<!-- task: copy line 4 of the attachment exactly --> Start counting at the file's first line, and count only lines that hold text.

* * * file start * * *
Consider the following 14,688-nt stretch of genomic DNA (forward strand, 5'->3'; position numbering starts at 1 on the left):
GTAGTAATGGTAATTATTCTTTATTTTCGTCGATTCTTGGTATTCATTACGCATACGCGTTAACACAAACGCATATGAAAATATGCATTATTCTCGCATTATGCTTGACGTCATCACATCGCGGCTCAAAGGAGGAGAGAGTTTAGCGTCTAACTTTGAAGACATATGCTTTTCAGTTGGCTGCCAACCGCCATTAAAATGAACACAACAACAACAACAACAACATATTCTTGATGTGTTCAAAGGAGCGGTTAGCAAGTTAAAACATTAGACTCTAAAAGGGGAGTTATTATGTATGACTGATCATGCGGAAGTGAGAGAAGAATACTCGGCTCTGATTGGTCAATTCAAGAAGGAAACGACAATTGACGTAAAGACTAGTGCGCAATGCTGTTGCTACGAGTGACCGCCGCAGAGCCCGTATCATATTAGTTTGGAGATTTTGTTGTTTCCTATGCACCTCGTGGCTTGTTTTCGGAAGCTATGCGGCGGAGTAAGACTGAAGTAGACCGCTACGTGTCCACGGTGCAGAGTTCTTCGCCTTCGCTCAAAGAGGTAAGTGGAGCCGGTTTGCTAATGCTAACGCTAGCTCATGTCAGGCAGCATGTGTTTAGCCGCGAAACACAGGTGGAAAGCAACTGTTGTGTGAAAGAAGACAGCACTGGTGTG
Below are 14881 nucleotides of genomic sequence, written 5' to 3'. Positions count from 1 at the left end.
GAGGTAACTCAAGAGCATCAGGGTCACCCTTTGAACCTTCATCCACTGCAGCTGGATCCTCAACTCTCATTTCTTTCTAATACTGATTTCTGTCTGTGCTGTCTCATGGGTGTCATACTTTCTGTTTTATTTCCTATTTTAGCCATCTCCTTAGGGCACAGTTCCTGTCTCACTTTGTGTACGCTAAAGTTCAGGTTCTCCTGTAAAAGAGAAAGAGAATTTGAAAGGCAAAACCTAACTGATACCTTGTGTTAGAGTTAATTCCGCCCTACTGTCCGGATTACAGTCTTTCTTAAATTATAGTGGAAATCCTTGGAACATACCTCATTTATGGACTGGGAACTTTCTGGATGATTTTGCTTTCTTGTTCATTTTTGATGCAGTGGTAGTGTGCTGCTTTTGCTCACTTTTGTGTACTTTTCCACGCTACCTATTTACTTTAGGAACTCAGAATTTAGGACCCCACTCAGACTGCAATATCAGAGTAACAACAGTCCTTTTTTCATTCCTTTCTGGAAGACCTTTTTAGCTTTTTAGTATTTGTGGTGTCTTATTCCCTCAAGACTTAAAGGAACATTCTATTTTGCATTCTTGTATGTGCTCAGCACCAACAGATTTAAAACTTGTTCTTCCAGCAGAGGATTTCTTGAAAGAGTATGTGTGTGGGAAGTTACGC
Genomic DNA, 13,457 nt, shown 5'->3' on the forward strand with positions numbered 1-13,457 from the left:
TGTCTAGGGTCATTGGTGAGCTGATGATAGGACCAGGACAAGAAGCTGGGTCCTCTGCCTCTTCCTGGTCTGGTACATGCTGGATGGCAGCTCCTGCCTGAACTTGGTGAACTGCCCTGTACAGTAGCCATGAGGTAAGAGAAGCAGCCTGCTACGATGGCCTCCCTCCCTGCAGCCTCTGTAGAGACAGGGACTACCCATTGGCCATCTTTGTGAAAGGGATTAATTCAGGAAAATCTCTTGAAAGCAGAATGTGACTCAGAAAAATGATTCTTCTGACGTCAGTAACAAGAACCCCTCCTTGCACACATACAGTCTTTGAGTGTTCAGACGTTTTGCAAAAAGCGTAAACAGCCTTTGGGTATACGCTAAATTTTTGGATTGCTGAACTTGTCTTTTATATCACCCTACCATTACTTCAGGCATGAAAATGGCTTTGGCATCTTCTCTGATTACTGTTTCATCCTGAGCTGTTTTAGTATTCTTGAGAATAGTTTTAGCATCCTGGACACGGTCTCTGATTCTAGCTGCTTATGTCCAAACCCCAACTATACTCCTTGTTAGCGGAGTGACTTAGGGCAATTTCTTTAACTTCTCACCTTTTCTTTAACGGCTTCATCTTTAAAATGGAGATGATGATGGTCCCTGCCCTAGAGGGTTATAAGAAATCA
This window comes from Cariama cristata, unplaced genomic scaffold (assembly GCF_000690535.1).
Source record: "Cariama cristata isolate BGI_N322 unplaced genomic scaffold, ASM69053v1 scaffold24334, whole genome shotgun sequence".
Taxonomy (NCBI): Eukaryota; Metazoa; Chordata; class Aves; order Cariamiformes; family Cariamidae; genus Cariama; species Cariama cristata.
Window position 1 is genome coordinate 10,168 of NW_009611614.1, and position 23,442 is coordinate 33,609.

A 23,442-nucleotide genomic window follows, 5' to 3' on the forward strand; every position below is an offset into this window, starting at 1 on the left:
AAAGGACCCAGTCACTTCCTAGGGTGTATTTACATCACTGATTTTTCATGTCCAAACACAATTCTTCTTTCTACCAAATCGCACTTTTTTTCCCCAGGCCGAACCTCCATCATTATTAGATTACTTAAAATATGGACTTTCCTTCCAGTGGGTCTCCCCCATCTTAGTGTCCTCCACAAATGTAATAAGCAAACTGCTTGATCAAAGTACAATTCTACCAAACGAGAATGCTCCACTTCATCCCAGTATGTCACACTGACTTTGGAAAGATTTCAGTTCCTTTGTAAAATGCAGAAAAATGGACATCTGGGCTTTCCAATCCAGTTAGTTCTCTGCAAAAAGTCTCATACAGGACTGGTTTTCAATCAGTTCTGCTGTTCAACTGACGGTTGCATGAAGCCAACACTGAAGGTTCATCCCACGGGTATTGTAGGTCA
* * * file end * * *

GAGGTAACTCAAGAGCATCAGGGTCACCCTTTGAACCTTCATCCACTGCAGCTGGATCCTCAACTCTCATTTCTTTCTAATACTGATTTCTGTCTGTGCTGTCTCATGGGTGTCATACTTTCTGTTTTATTTCCTATTTTAGCCATCTCCTTAGGGCACAGTTCCTGTCTCACTTTGTGTACGCTAAAGTTCAGGTTCTCCTGTAAAAGAGAAAGAGAATTTGAAAGGCAAAACCTAACTGATACCTTGTGTTAGAGTTAATTCCGCCCTACTGTCCGGATTACAGTCTTTCTTAAATTATAGTGGAAATCCTTGGAACATACCTCATTTATGGACTGGGAACTTTCTGGATGATTTTGCTTTCTTGTTCATTTTTGATGCAGTGGTAGTGTGCTGCTTTTGCTCACTTTTGTGTACTTTTCCACGCTACCTATTTACTTTAGGAACTCAGAATTTAGGACCCCACTCAGACTGCAATATCAGAGTAACAACAGTCCTTTTTTCATTCCTTTCTGGAAGACCTTTTTAGCTTTTTAGTATTTGTGGTGTCTTATTCCCTCAAGACTTAAAGGAACATTCTATTTTGCATTCTTGTATGTGCTCAGCACCAACAGATTTAAAACTTGTTCTTCCAGCAGAGGATTTCTTGAAAGAGTATGTGTGTGGGAAGTTACGC